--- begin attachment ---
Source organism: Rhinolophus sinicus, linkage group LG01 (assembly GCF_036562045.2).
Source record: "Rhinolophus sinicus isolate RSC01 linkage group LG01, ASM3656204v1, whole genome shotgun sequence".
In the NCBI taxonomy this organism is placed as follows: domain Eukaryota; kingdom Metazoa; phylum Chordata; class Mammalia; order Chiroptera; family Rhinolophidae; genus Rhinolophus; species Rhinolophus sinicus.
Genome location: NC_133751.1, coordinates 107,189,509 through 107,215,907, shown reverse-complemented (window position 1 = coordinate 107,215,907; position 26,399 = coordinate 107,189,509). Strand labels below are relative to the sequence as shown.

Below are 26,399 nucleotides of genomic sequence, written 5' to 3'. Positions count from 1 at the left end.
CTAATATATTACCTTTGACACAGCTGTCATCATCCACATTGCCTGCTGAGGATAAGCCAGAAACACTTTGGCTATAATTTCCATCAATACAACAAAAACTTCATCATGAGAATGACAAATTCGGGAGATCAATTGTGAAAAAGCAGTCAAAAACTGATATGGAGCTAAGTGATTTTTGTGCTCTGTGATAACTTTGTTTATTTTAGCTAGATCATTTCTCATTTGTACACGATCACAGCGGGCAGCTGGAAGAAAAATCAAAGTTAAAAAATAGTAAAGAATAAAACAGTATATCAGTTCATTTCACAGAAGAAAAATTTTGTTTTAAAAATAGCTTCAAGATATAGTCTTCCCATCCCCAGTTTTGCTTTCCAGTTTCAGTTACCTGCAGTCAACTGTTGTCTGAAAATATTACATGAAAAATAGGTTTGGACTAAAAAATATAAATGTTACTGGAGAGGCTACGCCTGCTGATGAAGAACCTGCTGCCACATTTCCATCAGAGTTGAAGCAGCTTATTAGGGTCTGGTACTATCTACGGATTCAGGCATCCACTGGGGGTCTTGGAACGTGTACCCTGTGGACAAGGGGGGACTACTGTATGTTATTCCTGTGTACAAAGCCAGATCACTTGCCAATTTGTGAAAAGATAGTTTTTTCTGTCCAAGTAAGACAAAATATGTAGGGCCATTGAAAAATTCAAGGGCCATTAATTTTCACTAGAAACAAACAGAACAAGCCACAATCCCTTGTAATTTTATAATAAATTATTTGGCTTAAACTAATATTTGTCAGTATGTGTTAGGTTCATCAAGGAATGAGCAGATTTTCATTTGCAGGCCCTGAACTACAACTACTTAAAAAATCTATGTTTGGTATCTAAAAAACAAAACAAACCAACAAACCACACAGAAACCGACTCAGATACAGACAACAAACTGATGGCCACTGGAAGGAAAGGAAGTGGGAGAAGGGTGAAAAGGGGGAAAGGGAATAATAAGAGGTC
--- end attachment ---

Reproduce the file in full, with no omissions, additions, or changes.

Source organism: Rhinolophus sinicus, linkage group LG01 (assembly GCF_036562045.2).
Source record: "Rhinolophus sinicus isolate RSC01 linkage group LG01, ASM3656204v1, whole genome shotgun sequence".
In the NCBI taxonomy this organism is placed as follows: domain Eukaryota; kingdom Metazoa; phylum Chordata; class Mammalia; order Chiroptera; family Rhinolophidae; genus Rhinolophus; species Rhinolophus sinicus.
Genome location: NC_133751.1, coordinates 107,189,509 through 107,215,907, shown reverse-complemented (window position 1 = coordinate 107,215,907; position 26,399 = coordinate 107,189,509). Strand labels below are relative to the sequence as shown.

Below are 26,399 nucleotides of genomic sequence, written 5' to 3'. Positions count from 1 at the left end.
CTAATATATTACCTTTGACACAGCTGTCATCATCCACATTGCCTGCTGAGGATAAGCCAGAAACACTTTGGCTATAATTTCCATCAATACAACAAAAACTTCATCATGAGAATGACAAATTCGGGAGATCAATTGTGAAAAAGCAGTCAAAAACTGATATGGAGCTAAGTGATTTTTGTGCTCTGTGATAACTTTGTTTATTTTAGCTAGATCATTTCTCATTTGTACACGATCACAGCGGGCAGCTGGAAGAAAAATCAAAGTTAAAAAATAGTAAAGAATAAAACAGTATATCAGTTCATTTCACAGAAGAAAAATTTTGTTTTAAAAATAGCTTCAAGATATAGTCTTCCCATCCCCAGTTTTGCTTTCCAGTTTCAGTTACCTGCAGTCAACTGTTGTCTGAAAATATTACATGAAAAATAGGTTTGGACTAAAAAATATAAATGTTACTGGAGAGGCTACGCCTGCTGATGAAGAACCTGCTGCCACATTTCCATCAGAGTTGAAGCAGCTTATTAGGGTCTGGTACTATCTACGGATTCAGGCATCCACTGGGGGTCTTGGAACGTGTACCCTGTGGACAAGGGGGGACTACTGTATGTTATTCCTGTGTACAAAGCCAGATCACTTGCCAATTTGTGAAAAGATAGTTTTTTCTGTCCAAGTAAGACAAAATATGTAGGGCCATTGAAAAATTCAAGGGCCATTAATTTTCACTAGAAACAAACAGAACAAGCCACAATCCCTTGTAATTTTATAATAAATTATTTGGCTTAAACTAATATTTGTCAGTATGTGTTAGGTTCATCAAGGAATGAGCAGATTTTCATTTGCAGGCCCTGAACTACAACTACTTAAAAAATCTATGTTTGGTATCTAAAAAACAAAACAAACCAACAAACCACACAGAAACCGACTCAGATACAGACAACAAACTGATGGCCACTGGAAGGAAAGGAAGTGGGAGAAGGGTGAAAAGGGGGAAAGGGAATAATAAGAGGTC